Yesterday was a truly historic moment for the Catholic Church, the "Day of Four Popes" where we witnessed two great pontiffs being raised to the altars. Both our new saints, Pope John XXIII and Pope John Paul II, have left us with some great teachings. Here are a couple favorite passages from Saint Pope John XXIII enjoy.
|St. Pope John XXIII Pray for Us!|
On loving the sinner while hating the sin:
It is always perfectly justifiable to distinguish between error as such and the person who falls into error—even in the case of men who err regarding the truth or are led astray as a result of their inadequate knowledge, in matters either of religion or of the highest ethical standards. A man who has fallen into error does not cease to be a man. He never forfeits his personal dignity; and that is something that must always be taken into account. Besides, there exists in man's very nature an undying capacity to break through the barriers of error and seek the road to truth. God, in His great providence, is ever present with His aid. Today, maybe, a man lacks faith and turns aside into error; tomorrow, perhaps, illumined by God's light, he may indeed embrace the truth.
Catholics who, in order to achieve some external good, collaborate with unbelievers or with those who through error lack the fullness of faith in Christ, may possibly provide the occasion or even the incentive for their conversion to the truth. (Pacem in Terris, 158)
On the office of Bishop of Rome:
... the Bishop of Rome, as Peter's successor and Christ's Vicar on earth, is the focal center of the entire visible unity of the Catholic Church... (this) is clearly supported by the evidence of the Gospels and by ancient Catholic tradition, as these words show: "Out of the whole world one man is chosen, Peter. He is set before all the elect of every nation, before all the apostles and all the Fathers of the Church; so that although there are among God's people many priests and many pastors, Peter governs by personal commission all whom Christ rules by His supreme authority. Great and wonderful, beloved, is the share in its own power which the Divine Condescension assigned to this man. And if it desired other princes to share anything in common with him, never except through him did it accord what it did not deny to others"....On the Second Vatican Council:
There is, moreover, another essential safeguard of the Church's visible unity ... that supreme authority to teach infallibly, which Christ gave personally to Peter, the prince of the apostles, and to his successors. (Pope St) Leo's words are quite unequivocal: "The Lord takes special care of Peter; He prays especially for Peter's faith, for the state of the rest will be more secure if the mind of their chief be not overthrown. Hence the strength of all the rest is made stronger in Peter, and the assistance of divine grace is so ordained that the stability which through Christ is given to Peter, should through Peter be transmitted to the other apostles". (Aeterna Dei Sapientia, 42-44)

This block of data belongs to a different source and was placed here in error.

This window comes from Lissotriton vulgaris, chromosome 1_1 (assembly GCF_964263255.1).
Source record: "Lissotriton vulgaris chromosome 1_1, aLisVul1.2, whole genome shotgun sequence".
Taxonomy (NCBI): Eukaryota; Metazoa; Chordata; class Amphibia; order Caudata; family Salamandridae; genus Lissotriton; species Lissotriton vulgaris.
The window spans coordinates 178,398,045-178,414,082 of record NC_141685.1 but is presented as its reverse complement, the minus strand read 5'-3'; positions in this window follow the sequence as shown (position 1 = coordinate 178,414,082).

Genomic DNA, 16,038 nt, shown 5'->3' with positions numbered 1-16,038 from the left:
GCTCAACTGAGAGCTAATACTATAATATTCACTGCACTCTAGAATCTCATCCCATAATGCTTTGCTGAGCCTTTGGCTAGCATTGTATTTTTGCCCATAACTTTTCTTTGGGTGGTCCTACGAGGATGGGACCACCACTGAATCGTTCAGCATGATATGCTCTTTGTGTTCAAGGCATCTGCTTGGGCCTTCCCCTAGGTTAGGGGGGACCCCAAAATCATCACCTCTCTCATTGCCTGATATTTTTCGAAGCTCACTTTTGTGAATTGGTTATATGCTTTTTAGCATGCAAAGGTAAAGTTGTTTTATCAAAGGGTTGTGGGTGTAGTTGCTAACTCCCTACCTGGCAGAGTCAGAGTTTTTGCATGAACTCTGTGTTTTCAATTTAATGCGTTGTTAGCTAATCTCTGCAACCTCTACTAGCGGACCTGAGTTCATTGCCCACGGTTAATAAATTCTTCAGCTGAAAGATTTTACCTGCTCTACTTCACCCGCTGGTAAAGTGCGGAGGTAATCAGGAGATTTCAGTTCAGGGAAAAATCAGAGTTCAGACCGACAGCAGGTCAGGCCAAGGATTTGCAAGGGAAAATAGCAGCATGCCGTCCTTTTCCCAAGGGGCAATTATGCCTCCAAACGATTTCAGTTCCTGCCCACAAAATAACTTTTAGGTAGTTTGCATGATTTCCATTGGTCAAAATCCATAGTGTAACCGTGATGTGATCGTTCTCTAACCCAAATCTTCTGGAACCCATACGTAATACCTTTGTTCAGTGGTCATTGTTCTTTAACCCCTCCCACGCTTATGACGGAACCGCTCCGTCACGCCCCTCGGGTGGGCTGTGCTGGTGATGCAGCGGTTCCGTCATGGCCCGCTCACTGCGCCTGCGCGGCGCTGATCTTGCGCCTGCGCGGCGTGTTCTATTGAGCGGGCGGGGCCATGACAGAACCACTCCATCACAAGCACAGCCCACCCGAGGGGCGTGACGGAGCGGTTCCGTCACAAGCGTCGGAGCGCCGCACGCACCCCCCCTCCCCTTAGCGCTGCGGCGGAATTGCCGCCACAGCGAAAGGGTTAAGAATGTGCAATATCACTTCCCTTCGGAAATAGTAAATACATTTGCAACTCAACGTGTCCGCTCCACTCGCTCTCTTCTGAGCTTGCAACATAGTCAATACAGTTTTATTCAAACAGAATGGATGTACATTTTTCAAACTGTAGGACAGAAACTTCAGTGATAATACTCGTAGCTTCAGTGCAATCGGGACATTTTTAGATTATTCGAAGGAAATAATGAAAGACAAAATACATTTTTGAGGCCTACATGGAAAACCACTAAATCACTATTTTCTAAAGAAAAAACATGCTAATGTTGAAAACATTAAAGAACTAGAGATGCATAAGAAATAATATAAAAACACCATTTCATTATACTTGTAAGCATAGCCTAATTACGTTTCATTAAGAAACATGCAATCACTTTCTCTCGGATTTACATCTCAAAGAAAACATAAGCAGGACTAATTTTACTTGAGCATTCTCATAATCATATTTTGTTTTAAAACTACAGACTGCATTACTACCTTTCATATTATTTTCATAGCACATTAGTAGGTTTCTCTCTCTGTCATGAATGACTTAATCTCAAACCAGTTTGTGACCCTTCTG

the Twenty-first Ecumenical Council, which will draw upon the effective and important wealth of juridical, liturgical, apostolic, and administrative experiences, wishes to transmit the doctrine, pure and integral, without any attenuation or distortion, which throughout twenty centuries, notwithstanding difficulties and contrasts, has become the common patrimony of men. It is a patrimony not well received by all, but always a rich treasure available to men of good will.
Our duty is not only to guard this precious treasure, as if we were concerned only with antiquity, but to dedicate ourselves with an earnest will and without fear to that work which our era demands of us, pursuing thus the path which the Church has followed for twenty centuries. The salient point of this Council is not, therefore, a discussion of one article or another of the fundamental doctrine of the Church which has repeatedly been taught by the Fathers and by ancient and modern theologians, and which is presumed to be well known and familiar to all.
For this a Council was not necessary. But from the renewed, serene, and tranquil adherence to all the teaching of the Church in its entirety and preciseness, as it still shines forth in the Acts of the Council of Trent and First Vatican Council, the Christian, Catholic, and apostolic spirit of the whole world expects a step forward toward a doctrinal penetration and a formation of consciousness in faithful and perfect conformity to the authentic doctrine, which, however, should be studied and expounded through the methods of research and through the literary forms of modern thought. The substance of the ancient doctrine of the deposit of faith is one thing, and the way in which it is presented is another. And it is the latter that must be taken into great consideration with patience if necessary, everything being measured in the forms and proportions of a magisterium which is predominantly pastoral in character. (Opening Speech to Vatican 2)